Aftermath Of November 6th.

During a rare moment of rest and relaxation, I was browsing through the vast archives of TED Talks videos and came across this one by Heather Brooke, a freelance journalist, freedom of information campaigner and professor of journalism at City University London.

In 2005, she filed one of the very first requests under the UK’s Freedom of Information Act, asking to see the expense reports of Members of Parliament. The request was blocked, modified and refiled, and blocked again… but the years-long quest to view expense documents, and the subsequent investigation, led to 2009’s parliamentary expenses scandal. The scandal led to the first forced resignation of the Speaker of the House in 300 years.

If your oh-too-hectic-life won’t allow you 18 minutes to view something far better than the singing or dancing competition you TIVO-ed the other night, then bookmark this post and come back later when things have settled down. Here’s Heather Brooke’s TED Talk.

Okay, here’s where I’m going with this. On November 6th Brea voters approved Measure T (Accountability Act) but rejected Measure U (Open Governance Act). Frankly, if I were to have wagered on a possible split decision, I would have reversed this completely.  Here’s why…

The likelihood that most voters would wade through the details of Measure T and recognize the importance of capping runaway senior staff salaries and the perks/benefits going to council members seemed slim to me.  What happened is that the brief description on the ballot , “Shall the ordinance ‘A Measure Regarding Limits on City Administrative and Legislative Compensation Applicable to the City of Brea’ be adopted?” made the measure an easy slam dunk.

On the other hand, Measure U’s description, “Shall the Ordinance ‘A Measure adding Procedural Requirements Related to Public Records Act Requests Made to the City of Brea and Modifying Open Meeting Law Requirements Applicable to the City of Brea’ be adopted?” did more to confuse voters than clarify the initiative’s intent.

Had it said, “Provide greater and faster access to public records including more robust self search capabilities, and require that all open meetings (including study sessions) be recorded as a permanent public record of the business transacted.” Measure U might have enjoyed similar results as Measure T… but it didn’t.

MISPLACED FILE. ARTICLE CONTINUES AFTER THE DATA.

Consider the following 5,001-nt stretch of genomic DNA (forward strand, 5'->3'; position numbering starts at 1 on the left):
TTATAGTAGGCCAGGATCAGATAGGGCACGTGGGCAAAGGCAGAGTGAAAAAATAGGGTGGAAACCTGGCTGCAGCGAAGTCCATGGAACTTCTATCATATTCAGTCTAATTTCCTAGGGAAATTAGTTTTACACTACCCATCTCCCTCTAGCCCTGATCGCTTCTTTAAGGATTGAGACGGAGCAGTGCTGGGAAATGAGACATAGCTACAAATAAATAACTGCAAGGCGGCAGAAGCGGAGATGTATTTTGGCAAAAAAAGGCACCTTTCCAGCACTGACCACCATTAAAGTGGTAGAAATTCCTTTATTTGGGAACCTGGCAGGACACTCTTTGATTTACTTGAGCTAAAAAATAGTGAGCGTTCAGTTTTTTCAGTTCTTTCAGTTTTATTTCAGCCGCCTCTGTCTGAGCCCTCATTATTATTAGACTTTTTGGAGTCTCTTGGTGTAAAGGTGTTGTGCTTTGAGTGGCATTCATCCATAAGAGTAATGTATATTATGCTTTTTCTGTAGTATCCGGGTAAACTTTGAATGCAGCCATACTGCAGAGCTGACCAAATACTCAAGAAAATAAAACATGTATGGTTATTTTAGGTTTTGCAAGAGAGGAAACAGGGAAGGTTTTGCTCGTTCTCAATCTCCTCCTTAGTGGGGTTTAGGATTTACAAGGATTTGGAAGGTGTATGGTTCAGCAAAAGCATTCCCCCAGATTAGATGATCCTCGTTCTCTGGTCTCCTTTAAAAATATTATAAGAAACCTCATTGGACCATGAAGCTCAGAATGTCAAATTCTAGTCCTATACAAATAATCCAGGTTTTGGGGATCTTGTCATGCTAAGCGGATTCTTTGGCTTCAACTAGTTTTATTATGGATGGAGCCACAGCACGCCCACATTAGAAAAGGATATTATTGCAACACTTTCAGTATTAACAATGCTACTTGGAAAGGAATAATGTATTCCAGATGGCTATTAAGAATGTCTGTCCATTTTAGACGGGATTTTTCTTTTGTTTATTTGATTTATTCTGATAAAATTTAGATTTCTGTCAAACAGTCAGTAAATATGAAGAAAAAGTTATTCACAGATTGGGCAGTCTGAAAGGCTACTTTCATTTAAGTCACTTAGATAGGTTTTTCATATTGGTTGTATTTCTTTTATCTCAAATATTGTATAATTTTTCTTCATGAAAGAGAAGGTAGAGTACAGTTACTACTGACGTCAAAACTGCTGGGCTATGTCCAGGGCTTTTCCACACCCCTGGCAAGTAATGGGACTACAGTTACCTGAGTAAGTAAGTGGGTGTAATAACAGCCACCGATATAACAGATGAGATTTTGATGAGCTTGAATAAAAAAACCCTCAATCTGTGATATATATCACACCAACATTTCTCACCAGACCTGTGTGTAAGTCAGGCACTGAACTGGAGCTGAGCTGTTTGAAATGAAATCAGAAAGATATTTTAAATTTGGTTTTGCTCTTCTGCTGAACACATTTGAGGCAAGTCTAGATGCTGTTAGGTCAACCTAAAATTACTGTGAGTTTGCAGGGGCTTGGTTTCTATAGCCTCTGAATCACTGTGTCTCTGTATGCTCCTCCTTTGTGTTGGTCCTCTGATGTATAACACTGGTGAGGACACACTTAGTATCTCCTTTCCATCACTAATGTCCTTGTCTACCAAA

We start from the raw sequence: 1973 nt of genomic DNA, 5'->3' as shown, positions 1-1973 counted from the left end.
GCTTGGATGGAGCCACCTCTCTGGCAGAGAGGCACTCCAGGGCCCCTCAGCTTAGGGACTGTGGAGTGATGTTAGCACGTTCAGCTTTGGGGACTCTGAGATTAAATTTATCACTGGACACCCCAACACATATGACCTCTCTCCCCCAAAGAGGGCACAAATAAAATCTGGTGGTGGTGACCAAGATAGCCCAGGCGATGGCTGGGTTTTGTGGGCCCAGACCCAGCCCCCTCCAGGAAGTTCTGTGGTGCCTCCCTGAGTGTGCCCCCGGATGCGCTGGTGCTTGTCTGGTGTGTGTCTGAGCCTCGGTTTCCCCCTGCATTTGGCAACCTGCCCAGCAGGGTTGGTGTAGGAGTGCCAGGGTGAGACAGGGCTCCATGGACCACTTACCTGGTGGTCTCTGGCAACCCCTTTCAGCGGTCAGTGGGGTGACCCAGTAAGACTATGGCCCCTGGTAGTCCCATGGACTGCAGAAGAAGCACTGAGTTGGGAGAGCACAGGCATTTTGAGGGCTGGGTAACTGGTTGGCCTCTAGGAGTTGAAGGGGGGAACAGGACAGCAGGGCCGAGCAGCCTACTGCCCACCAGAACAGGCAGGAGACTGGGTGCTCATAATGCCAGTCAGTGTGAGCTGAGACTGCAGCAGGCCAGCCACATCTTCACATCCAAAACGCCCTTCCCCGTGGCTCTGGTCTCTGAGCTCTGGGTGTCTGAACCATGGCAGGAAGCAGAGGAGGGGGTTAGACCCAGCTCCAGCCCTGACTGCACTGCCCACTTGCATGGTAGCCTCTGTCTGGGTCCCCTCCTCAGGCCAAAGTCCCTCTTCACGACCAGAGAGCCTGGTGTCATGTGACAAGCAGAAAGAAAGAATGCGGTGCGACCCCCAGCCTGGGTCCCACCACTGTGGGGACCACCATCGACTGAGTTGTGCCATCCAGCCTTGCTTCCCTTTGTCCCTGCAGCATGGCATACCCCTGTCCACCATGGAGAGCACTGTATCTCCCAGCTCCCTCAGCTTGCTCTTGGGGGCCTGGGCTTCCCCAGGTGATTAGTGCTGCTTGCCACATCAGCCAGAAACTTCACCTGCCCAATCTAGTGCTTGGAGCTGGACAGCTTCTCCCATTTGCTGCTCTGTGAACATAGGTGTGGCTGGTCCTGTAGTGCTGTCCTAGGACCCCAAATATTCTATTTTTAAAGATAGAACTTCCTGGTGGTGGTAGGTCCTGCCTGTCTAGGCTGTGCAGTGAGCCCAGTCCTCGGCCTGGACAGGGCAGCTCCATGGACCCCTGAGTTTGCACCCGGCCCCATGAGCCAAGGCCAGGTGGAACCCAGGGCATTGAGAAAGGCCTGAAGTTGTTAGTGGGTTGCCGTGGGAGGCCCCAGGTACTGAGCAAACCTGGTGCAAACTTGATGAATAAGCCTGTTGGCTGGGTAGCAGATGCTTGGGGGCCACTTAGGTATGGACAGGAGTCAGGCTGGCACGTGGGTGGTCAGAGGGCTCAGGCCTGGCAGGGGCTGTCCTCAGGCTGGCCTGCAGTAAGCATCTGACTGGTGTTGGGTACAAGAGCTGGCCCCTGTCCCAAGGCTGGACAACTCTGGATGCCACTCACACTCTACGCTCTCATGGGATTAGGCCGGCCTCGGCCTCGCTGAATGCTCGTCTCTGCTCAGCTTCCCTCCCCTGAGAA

Good News, Bad News.

Good. Since the initiative process on these measures began almost two years ago, the City of Brea recognized the impending democratization of information.

The availability of technology light years beyond Gutenberg’s press, a fully connected system of information management was not only economically feasible but, thanks to increased demand for full disclosure of information, was unavoidable.

Bad. The result?  Brea is in the process of implementing the Laserfiche system, likely the most lauded of it’s kind today.

Unfortunately, the search algorithms and scans available to the general public make self search about as difficult as possible.

Executing a successful document search the first time out is a little like trying to nail Jello to a tree.  The odds of one stumbling across the perfect search term are slim and none.

Instead of providing a tutorial or FAQ of sorts helping citizens find what they’re looking for, it remains extremely difficult for all but the most sophisticated researcher to find information responsive to their inquiry.

Because Measure U “failed” to pass, the door may have been left open for the city to slow down progress on implementing the Laserfiche system, or at least modifying it in a manner to make it more user friendly.

Politicians generally do not subscribe to this type of fully connected information management system.  Historically, they prefer to keep their constituents in the dark as much as possible, for as long as possible.

More Good News, Bad News.